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Irish Beer, Beyond Guinness

This St. Patrick's Day, try something different

Mar. 9, 2011
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Forget about Guinness for a moment. To be sure, the dry stout is the perfect beer, endlessly complex yet refreshingly light, but Ireland's most popular beer too often overshadows other deserving Irish beers. This St. Patrick's Day, before you reflexively reach for Guinness, take the opportunity to sample some other distinguished Irish brews.

Of the imported stouts readily available locally, Murphy's Irish Stout is the one that most gives Guinness a run for its money. It's a milder, creamier alternative to Guinness, smooth with a slightly sweet finish that is perfect for those who find Guinness too bitter. Originated in County Cork in the 1850s and now distributed by Heineken, the stout can be found at many of Milwaukee's Irish taverns.

Smithwick's is one of the most common imported Irish beers, a red ale with a malty, bitter taste. For a more novel alternative, seek out Murphy's Irish Red. On tap locally at the Irish Pub and Brocach, it is pressurized with the same blend of nitrogen and carbon dioxide as an Irish stout, which tames some of its bitterness. "It gives you a creamy texture and it is easy on the taste buds," explains Irish Pub manager Keegan Pavlik.

The most popular cider in Ireland, Magners Irish Cider, is stocked at some of Milwaukee's Irish bars (though unlike in Ireland, local bars do not serve it over ice). The Magners brand recently began producing a pear cider, which is dryer than its apple counterpart. County Clare Irish Inn & Pub sells the pear version by the bottle.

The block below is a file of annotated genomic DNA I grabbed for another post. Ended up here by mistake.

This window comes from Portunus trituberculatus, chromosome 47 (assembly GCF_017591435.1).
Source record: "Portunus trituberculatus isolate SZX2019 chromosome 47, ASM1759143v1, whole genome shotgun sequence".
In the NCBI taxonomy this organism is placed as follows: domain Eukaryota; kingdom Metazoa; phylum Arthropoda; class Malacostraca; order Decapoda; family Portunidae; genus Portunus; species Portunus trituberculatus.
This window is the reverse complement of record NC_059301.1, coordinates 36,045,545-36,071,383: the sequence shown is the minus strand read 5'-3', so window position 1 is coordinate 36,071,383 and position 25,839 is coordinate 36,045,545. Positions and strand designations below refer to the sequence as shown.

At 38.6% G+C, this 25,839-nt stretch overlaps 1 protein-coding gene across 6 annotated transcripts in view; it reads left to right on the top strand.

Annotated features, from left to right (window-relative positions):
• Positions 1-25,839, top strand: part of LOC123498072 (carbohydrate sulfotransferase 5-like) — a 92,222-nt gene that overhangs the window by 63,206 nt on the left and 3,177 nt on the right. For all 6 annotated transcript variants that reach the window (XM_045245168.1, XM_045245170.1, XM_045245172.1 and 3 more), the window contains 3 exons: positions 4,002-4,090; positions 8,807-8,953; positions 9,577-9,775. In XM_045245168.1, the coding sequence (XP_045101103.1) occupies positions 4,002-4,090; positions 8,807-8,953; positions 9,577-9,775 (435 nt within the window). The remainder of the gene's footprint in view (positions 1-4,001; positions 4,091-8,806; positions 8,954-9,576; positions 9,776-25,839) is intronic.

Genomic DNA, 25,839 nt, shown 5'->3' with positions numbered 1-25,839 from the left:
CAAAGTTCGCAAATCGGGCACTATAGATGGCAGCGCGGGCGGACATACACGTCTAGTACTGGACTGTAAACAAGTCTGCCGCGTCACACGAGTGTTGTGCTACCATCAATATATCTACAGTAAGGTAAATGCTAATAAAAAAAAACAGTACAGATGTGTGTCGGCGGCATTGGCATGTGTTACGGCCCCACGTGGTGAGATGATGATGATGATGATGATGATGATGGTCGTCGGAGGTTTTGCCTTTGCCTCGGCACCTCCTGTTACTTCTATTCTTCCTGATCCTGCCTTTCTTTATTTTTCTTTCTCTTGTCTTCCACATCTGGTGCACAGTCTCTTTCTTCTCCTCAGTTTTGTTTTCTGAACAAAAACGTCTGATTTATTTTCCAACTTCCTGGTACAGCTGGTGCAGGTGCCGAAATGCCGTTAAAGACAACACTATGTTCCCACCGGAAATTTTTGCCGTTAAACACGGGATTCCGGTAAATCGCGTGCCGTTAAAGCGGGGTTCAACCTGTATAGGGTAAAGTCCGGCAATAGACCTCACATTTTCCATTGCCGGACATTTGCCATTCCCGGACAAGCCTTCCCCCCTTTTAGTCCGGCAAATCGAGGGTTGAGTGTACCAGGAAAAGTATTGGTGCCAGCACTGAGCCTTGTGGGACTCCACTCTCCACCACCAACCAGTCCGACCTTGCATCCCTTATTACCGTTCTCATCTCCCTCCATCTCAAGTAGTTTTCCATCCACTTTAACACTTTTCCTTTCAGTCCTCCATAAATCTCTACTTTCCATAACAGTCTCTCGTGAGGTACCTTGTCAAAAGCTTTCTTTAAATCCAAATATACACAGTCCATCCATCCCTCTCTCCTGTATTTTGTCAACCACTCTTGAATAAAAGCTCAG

For those who prefer to drink local, Lakefront Brewery offers its own spin on Irish-style stout. The brewery's Snake Chaser is an aromatic brew accented with flavors of caramel, chocolate and toffee, yet it finishes dry. It's available at Slim McGinn's, Nomad, Champion's Pub and the Sugar Maple, as well as several area liquor stores.

The Irish Pub, meanwhile, stocks a distinctly American interpretation of Irish beer: McSorley's Irish Black Lager, based on the house beer at New York's oldest Irish tavern, McSorley's Old Ale House. The lager is flavored much like a stout, with the same roasted accents, but the body is much thinner—this is a dark beer that's designed to be pounded.

If none of those beers can replace Guinness in your heart, you can still try something new while enjoying your favorite beer. Guinness is a remarkably versatile drink that pairs well with other beers and alcohol. The most famous Guinness combination drink, of course, is the Black and Tan, a 50/50 split of Guinness and Smithwick's, but there are countless variations, including the Black and Blue (with Blue Moon), the Black Castle (with New Castle) and, locally, the Black Cow (with Spotted Cow). Guinness can also be served over lemonade as a shandy, or under champagne in a tall flute as a Black Velvet. Mo's Irish Pub spikes Guinness with a shot of Chambord for a drink called the Lady Guinness. On request, some restaurants and cafés will serve Guinness with a shot of espresso, a drink that plays on the beer's complex, coffee undertones. Those same undertones make Guinness one of the best beers for milkshakes. For a simple St. Patrick's Day dessert, just blend roughly equal parts Guinness and either vanilla or chocolate ice cream, adjusting the amounts for desired thickness.


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